Stroke Treatment Window May Allow a Bit More Time
Drug given within 4.5 hours still benefits patients, study shows
TUESDAY, Oct. 20, 2009 (HealthDay News) -- Tissue plasminogen activator (tPA) treatment benefits stroke patients when used up to 4.5 hours after a stroke, according to German researchers who said their findings provide further evidence to increase the tPA treatment window from the current three hours to 4.5 hours.
Previously published findings from the ECASS III study indicated that tPA treatment led to better outcomes than placebo in stroke patients treated from three hours to 4.5 hours post-stroke.
In this new study, Dr. Werner Hacke, of the University of Heidelberg, and colleagues conducted a secondary analysis of ECASS III data using different endpoints. They focused on the efficacy and safety of tPA treatment (using alteplase) and also looked for any factors or patient subgroups that might affect treatment outcome.
The study included 418 patients who received alteplase from three hours to 4.5 hours after a stroke, and 403 patients who received a placebo. The results showed a clear benefit from treatment with alteplase in all types of patients, including those younger and older than 65 years, men and women, and those with or without a history of diabetes, stroke or high blood pressure.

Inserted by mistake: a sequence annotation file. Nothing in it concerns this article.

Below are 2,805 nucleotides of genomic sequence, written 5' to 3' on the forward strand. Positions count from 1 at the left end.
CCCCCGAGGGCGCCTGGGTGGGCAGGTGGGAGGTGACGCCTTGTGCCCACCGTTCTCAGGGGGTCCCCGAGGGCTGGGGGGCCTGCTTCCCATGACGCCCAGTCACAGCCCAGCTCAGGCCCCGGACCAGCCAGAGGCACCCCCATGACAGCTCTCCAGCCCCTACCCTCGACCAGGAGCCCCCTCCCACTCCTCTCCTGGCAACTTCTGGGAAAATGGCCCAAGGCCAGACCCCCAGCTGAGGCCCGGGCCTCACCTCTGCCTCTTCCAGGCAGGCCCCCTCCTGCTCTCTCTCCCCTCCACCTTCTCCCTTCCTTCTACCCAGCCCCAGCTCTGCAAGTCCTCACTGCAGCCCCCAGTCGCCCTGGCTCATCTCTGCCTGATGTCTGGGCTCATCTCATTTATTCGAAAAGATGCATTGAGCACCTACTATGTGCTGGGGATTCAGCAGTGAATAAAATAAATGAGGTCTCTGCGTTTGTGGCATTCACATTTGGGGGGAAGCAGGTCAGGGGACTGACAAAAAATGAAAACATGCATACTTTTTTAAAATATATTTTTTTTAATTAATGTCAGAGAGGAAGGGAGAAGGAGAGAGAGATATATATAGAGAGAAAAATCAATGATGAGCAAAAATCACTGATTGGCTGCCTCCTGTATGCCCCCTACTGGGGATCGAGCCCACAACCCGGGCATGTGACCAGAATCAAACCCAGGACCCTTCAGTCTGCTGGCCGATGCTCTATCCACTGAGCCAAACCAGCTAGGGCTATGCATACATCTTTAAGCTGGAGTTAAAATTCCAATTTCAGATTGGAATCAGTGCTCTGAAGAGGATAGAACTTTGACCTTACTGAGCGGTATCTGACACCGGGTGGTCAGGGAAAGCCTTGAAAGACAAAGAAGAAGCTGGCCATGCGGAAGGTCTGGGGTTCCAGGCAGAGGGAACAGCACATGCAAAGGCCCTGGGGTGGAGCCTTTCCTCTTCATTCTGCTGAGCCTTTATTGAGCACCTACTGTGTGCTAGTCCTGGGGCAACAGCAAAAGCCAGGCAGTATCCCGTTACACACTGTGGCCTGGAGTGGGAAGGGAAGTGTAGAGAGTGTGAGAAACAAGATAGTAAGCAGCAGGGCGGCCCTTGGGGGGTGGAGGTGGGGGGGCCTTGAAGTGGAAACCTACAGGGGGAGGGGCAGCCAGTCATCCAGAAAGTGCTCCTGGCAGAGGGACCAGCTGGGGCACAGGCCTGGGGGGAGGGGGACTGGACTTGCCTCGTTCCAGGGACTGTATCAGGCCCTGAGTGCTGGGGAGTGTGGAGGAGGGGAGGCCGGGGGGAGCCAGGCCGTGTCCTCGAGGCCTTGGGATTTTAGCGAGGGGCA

The researchers also found that alteplase was beneficial, regardless of the severity of the stroke.
"Our results support the use of this thrombolytic drug in the extended period across a broad range of patient subgroups who meet the requirements of the European product label but miss the approved treatment window of 0-3 hours," Hacke and colleagues wrote. "Even with these encouraging findings, the most important principle of acute stroke intervention should, however, not be lost -- i.e., time remains critical and fast treatment still provides the greatest chance of recovery."
The study was released online Oct. 20 in advance of publication in the December print issue of The Lancet.
"Thrombolytic therapy benefits patients, should be given as early as possible, offers sustained benefit, and is cost-effective," Dr. Patrick Lyden, of Cedars-Sinai Medical Center in Los Angeles, wrote in an accompanying editorial.
"The physician must, as always, diligently undertake a careful history and physical examination, look at the non-contrast brain CT scan carefully, and follow the appropriate protocol. All of these steps will result in substantial benefit to public health and will safely benefit many patients. But 'time is brain,' and therapy must be given as soon as possible after the patient arrives -- there is indeed not a moment to lose."
The American Heart Association has more about tPA.